A question of theology that comes up with regularity is the question of pre-destination – does God predestine some people for exaltation and others for condemnation? A person could read any number of texts from Scripture – including our passage for this week – and answer the question of pre-destination in the affirmative. But does God really?

“Pastor Sarah, what do you think?”

The doctrine of pre-destination states that God has selected some for exaltation in glory and others for condemnation in eternity. The doctrine states that God has this decision made from the outset of time, that our works can neither argue our case for the better or deteriorate our position for the worst. If this doctrine holds, it smacks up against the understanding that we (humanity) have free will; are our choices really our own – really free – if God has pre-destined everything?

United Methodist Theology – based upon the sermons, journals, and speeches of John Wesley – does not ascribe to the belief of pre-destination. Now, John Wesley was a theologian and a cracking preacher, but he was not a systemitician – a person that constructs a rational or coherent system of thought. While some theologians spent a bulk of their work articulating their understandings of the foundations of the earth, which then connected to their understandings of the foundation of faith, Wesley accepted work from fellow theologians as his starting place and continued the dialogue in agreement with or resistance to that theological thought.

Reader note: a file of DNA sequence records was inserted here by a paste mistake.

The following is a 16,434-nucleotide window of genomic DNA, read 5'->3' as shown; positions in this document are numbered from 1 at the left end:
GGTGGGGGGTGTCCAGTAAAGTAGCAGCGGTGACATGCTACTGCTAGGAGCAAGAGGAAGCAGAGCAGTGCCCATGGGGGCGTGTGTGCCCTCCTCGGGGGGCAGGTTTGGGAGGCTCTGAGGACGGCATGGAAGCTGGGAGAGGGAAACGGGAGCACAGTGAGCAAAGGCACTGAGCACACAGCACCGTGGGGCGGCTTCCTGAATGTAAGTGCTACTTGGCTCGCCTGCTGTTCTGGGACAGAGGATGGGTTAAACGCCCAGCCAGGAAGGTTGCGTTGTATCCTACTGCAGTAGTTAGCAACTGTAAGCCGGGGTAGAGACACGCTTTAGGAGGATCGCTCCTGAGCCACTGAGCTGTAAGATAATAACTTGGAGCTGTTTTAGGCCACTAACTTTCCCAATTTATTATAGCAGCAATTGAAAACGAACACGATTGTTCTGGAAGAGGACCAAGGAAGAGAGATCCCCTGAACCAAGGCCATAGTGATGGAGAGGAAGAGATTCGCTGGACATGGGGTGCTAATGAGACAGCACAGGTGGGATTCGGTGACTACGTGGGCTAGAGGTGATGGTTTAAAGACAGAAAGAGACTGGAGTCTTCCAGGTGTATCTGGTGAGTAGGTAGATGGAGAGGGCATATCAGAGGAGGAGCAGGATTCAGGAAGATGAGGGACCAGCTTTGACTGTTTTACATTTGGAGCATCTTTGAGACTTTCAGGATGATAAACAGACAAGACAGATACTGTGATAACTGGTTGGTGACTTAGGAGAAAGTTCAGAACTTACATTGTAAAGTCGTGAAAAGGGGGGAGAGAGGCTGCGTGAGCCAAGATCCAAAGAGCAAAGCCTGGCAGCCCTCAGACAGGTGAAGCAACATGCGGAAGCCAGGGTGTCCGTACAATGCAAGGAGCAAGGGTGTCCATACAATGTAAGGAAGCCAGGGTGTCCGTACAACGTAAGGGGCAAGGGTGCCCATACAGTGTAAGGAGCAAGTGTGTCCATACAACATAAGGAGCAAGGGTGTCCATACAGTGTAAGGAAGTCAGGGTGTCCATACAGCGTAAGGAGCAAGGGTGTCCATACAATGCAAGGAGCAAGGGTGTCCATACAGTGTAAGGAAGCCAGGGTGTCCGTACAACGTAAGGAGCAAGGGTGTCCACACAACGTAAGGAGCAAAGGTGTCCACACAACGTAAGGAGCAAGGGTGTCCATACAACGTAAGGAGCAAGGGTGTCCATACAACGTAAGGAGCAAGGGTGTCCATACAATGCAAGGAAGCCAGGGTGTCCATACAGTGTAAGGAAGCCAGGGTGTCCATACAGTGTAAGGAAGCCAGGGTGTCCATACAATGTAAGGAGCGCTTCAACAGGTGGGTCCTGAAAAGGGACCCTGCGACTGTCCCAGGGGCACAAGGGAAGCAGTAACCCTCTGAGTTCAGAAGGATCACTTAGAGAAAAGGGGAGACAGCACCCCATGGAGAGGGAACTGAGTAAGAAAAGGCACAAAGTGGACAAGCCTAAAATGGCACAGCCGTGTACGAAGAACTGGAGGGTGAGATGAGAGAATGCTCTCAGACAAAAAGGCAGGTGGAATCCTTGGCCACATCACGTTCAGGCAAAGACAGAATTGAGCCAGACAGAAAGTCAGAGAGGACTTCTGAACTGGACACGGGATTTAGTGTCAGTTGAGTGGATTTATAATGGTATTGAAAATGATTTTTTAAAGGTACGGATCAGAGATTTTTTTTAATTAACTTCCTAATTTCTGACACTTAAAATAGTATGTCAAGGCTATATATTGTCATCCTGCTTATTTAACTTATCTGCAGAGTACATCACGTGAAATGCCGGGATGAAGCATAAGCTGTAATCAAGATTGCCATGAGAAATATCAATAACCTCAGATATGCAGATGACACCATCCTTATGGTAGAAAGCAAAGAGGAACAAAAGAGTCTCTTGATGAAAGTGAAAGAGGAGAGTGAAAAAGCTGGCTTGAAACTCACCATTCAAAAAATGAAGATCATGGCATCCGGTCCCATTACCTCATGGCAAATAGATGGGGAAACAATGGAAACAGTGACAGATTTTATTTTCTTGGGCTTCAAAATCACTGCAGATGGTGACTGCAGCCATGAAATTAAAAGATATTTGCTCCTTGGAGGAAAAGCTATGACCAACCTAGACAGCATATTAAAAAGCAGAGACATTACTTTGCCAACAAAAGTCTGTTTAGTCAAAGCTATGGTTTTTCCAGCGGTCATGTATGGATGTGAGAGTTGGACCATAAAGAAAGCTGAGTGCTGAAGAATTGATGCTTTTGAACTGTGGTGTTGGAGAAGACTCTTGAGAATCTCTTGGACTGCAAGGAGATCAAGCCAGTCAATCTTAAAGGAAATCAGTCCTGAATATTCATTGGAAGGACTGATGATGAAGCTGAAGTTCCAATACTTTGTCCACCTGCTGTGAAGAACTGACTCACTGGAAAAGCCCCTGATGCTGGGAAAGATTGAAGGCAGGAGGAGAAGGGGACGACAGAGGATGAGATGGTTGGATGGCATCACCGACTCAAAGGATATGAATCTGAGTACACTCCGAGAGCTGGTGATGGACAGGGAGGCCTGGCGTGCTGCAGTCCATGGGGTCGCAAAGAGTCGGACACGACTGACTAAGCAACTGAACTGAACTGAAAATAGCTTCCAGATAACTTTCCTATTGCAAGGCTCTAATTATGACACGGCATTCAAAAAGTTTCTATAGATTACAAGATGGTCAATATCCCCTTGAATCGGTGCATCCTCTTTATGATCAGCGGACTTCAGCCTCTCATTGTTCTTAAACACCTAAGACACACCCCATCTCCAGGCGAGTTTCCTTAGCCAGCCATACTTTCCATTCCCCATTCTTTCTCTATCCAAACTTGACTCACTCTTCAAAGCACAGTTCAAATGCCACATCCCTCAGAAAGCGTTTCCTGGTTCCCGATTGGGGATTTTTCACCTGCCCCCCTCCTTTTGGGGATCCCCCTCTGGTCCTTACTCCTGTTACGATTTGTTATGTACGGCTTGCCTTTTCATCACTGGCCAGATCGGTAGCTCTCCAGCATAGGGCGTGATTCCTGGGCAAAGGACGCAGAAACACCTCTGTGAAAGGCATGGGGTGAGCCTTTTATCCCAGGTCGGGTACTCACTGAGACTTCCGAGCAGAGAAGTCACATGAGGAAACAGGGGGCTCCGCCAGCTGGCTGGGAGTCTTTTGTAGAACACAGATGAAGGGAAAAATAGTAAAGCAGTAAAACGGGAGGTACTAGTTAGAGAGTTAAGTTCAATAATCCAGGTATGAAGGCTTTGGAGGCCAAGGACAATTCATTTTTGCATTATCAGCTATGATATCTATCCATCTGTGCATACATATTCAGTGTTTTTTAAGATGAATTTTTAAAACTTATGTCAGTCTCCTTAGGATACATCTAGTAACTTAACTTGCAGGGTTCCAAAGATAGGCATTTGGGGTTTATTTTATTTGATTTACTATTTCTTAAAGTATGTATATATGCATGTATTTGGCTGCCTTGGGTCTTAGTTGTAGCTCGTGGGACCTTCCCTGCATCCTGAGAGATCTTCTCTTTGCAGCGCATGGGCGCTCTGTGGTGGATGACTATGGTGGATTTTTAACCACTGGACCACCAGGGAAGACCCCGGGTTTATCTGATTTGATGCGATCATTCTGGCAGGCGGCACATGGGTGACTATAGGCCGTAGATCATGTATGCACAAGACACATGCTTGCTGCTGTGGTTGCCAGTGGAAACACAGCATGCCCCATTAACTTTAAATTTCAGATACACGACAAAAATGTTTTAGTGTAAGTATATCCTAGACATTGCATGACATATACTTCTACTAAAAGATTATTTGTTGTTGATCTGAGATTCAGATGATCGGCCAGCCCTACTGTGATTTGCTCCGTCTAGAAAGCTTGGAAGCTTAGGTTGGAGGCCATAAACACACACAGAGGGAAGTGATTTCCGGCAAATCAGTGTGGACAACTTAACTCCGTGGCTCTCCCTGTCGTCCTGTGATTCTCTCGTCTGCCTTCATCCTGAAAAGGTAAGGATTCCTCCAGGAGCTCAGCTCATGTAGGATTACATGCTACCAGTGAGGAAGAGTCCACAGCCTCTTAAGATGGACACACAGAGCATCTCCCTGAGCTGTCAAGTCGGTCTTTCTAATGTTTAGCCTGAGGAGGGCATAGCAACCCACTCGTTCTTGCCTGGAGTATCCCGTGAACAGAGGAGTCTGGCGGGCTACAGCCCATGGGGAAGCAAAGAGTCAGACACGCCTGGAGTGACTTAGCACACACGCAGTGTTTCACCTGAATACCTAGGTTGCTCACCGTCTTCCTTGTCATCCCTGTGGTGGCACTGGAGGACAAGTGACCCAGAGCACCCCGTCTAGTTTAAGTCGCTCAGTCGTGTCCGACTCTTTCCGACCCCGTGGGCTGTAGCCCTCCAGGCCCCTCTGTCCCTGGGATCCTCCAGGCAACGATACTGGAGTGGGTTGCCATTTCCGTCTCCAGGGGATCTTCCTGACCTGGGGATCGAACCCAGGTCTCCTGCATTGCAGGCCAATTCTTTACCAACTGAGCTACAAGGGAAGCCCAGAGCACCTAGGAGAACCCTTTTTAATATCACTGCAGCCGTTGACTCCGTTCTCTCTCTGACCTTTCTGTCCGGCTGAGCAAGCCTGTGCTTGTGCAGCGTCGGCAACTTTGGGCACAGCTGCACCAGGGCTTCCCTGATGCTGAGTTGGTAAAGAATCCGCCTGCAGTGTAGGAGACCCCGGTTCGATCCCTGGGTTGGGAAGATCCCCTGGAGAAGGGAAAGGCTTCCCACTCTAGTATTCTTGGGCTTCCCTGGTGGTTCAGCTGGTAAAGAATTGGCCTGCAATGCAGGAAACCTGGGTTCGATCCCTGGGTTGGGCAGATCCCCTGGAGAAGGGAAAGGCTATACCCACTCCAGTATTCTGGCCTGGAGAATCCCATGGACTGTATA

Wesley strongly believed that humanity has free will – that we are free to choose or refuse the gift of God’s grace – and that God’s grace would not be forced upon us because then it would not be a gift. Wesley also strongly believed in the benevolence of God; therefore, in his thought, there was no way that God would choose some for exaltation and others for condemnation. Wesley believed all humanity would be held accountable for our actions before God and that because of God’s grace we would be able – and strengthened – to stand on the day of judgment.

Theologians after Wesley’s day continued the quest to offer a response (resistance) to the doctrine of pre-destination. The response that settled in my heart is this one – that God chooses all people for exaltation and chooses sin of condemnation. “For our sake [God] made [Jesus] to be sin who knew no sin, so that in him we might become the righteousness of God” (II Corinthians 5:21). The Ecumenical Apostles’ Creed includes that Jesus “was crucified, died, and was buried; he descended to the dead. On the third day he rose again.” When Jesus descended to the dead, he descended to conquer sin, and to conquer the consequence of sin, which is death. His rising on the third day shows his triumph over what humanity thought was our ultimate defeat, and in rising, Jesus secures hope of resurrection for all that died before and will die after him.